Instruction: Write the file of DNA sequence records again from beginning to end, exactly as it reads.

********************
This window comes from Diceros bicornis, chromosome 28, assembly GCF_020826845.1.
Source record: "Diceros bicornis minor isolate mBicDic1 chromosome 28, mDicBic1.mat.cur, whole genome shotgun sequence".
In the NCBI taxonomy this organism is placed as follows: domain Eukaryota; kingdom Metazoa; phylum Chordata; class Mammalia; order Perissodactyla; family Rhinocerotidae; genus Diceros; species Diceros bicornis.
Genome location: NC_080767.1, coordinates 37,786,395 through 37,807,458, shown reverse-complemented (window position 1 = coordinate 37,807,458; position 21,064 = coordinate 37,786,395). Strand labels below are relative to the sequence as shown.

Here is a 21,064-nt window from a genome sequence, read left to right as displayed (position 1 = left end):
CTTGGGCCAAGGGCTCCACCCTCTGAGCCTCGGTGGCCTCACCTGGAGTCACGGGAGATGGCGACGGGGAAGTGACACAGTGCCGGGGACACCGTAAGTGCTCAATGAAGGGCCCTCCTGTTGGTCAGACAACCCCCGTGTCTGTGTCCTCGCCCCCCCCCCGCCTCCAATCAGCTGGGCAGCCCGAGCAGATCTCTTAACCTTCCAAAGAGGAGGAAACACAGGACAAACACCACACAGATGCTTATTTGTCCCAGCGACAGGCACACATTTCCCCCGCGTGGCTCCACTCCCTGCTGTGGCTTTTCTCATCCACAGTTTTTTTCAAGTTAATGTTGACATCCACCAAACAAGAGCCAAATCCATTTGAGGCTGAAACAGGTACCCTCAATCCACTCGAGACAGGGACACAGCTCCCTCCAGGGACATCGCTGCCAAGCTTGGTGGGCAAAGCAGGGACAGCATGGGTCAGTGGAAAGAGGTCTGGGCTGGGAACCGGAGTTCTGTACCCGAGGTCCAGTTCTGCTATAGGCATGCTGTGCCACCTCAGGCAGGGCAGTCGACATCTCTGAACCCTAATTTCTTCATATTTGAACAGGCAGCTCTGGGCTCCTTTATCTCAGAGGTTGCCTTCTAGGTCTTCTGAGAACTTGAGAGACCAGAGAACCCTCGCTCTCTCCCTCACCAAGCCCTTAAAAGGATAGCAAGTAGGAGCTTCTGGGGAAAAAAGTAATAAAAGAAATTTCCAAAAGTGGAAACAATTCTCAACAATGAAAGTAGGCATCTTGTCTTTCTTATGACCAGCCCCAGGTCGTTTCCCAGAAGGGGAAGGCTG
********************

This window comes from Diceros bicornis, chromosome 28, assembly GCF_020826845.1.
Source record: "Diceros bicornis minor isolate mBicDic1 chromosome 28, mDicBic1.mat.cur, whole genome shotgun sequence".
In the NCBI taxonomy this organism is placed as follows: domain Eukaryota; kingdom Metazoa; phylum Chordata; class Mammalia; order Perissodactyla; family Rhinocerotidae; genus Diceros; species Diceros bicornis.
Genome location: NC_080767.1, coordinates 37,786,395 through 37,807,458, shown reverse-complemented (window position 1 = coordinate 37,807,458; position 21,064 = coordinate 37,786,395). Strand labels below are relative to the sequence as shown.

Here is a 21,064-nt window from a genome sequence, read left to right as displayed (position 1 = left end):
CTTGGGCCAAGGGCTCCACCCTCTGAGCCTCGGTGGCCTCACCTGGAGTCACGGGAGATGGCGACGGGGAAGTGACACAGTGCCGGGGACACCGTAAGTGCTCAATGAAGGGCCCTCCTGTTGGTCAGACAACCCCCGTGTCTGTGTCCTCGCCCCCCCCCCGCCTCCAATCAGCTGGGCAGCCCGAGCAGATCTCTTAACCTTCCAAAGAGGAGGAAACACAGGACAAACACCACACAGATGCTTATTTGTCCCAGCGACAGGCACACATTTCCCCCGCGTGGCTCCACTCCCTGCTGTGGCTTTTCTCATCCACAGTTTTTTTCAAGTTAATGTTGACATCCACCAAACAAGAGCCAAATCCATTTGAGGCTGAAACAGGTACCCTCAATCCACTCGAGACAGGGACACAGCTCCCTCCAGGGACATCGCTGCCAAGCTTGGTGGGCAAAGCAGGGACAGCATGGGTCAGTGGAAAGAGGTCTGGGCTGGGAACCGGAGTTCTGTACCCGAGGTCCAGTTCTGCTATAGGCATGCTGTGCCACCTCAGGCAGGGCAGTCGACATCTCTGAACCCTAATTTCTTCATATTTGAACAGGCAGCTCTGGGCTCCTTTATCTCAGAGGTTGCCTTCTAGGTCTTCTGAGAACTTGAGAGACCAGAGAACCCTCGCTCTCTCCCTCACCAAGCCCTTAAAAGGATAGCAAGTAGGAGCTTCTGGGGAAAAAAGTAATAAAAGAAATTTCCAAAAGTGGAAACAATTCTCAACAATGAAAGTAGGCATCTTGTCTTTCTTATGACCAGCCCCAGGTCGTTTCCCAGAAGGGGAAGGCTG